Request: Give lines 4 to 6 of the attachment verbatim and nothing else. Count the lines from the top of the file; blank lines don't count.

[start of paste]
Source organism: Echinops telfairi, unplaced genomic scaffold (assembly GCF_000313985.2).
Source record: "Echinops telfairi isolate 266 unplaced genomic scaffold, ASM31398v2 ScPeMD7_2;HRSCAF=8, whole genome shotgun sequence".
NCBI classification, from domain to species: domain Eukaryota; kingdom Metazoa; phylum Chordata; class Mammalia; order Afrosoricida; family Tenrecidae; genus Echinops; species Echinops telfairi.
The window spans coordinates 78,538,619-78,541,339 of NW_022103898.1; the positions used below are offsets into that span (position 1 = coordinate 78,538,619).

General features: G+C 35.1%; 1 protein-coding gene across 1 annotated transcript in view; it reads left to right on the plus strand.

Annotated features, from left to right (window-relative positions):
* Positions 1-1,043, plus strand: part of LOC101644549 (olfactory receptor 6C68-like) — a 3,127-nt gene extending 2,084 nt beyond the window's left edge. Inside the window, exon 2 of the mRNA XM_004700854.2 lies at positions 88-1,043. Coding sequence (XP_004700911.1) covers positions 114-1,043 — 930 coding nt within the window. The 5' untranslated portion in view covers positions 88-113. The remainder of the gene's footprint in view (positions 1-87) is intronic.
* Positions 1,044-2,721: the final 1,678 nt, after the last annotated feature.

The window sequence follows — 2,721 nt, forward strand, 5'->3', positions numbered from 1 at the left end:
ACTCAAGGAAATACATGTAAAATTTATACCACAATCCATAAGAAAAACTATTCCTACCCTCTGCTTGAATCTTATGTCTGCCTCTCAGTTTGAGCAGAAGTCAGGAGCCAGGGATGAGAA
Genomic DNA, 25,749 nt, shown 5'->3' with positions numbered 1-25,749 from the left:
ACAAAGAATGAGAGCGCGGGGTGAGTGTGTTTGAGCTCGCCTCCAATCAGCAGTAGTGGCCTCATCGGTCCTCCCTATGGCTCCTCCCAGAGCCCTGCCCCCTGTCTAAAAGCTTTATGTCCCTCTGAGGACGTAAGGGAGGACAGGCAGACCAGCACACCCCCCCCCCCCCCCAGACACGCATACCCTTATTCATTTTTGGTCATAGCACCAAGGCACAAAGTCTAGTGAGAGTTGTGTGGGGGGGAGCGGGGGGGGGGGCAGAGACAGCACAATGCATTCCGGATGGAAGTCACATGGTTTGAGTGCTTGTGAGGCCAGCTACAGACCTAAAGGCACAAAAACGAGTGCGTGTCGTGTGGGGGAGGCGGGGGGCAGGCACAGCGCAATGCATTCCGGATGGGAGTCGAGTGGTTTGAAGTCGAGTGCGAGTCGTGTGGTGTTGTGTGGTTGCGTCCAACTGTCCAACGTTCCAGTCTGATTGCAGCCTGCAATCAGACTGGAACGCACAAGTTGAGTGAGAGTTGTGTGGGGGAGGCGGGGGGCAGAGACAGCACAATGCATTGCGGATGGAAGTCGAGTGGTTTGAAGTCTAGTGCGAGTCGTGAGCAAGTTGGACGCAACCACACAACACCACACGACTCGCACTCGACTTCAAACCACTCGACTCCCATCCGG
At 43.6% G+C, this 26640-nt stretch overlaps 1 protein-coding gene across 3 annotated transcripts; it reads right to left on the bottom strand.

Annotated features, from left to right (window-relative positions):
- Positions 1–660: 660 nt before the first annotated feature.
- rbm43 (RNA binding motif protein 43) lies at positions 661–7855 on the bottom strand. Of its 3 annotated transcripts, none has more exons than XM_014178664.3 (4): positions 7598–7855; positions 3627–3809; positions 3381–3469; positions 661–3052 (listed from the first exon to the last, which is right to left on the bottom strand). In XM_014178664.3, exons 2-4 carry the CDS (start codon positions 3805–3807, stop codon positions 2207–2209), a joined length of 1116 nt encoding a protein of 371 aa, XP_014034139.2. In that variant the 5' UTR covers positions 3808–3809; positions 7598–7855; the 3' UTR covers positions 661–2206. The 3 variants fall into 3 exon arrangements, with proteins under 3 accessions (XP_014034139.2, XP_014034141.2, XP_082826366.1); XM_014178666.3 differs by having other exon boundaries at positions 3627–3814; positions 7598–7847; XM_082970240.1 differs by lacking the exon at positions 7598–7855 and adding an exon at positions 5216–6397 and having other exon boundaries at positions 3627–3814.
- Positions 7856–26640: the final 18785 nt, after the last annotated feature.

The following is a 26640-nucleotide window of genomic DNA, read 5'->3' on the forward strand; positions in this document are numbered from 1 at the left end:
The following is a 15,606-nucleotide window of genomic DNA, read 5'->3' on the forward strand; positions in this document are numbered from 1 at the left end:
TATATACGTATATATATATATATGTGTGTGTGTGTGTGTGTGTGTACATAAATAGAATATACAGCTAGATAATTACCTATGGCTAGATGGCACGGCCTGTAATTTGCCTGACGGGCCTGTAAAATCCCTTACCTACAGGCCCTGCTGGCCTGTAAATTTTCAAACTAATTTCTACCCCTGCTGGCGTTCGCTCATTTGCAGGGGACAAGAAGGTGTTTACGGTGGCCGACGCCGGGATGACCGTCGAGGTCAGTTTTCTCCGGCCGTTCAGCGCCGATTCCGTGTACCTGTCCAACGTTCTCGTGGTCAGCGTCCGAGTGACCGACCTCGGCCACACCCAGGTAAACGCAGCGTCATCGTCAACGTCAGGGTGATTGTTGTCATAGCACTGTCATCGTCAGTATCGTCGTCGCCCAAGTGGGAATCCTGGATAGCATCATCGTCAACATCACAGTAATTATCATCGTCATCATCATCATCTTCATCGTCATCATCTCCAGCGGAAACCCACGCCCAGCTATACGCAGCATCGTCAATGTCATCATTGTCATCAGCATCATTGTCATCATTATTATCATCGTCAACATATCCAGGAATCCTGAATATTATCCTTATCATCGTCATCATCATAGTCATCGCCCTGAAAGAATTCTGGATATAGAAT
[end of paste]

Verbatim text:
The window spans coordinates 78,538,619-78,541,339 of NW_022103898.1; the positions used below are offsets into that span (position 1 = coordinate 78,538,619).

General features: G+C 35.1%; 1 protein-coding gene across 1 annotated transcript in view; it reads left to right on the plus strand.

Annotated features, from left to right (window-relative positions):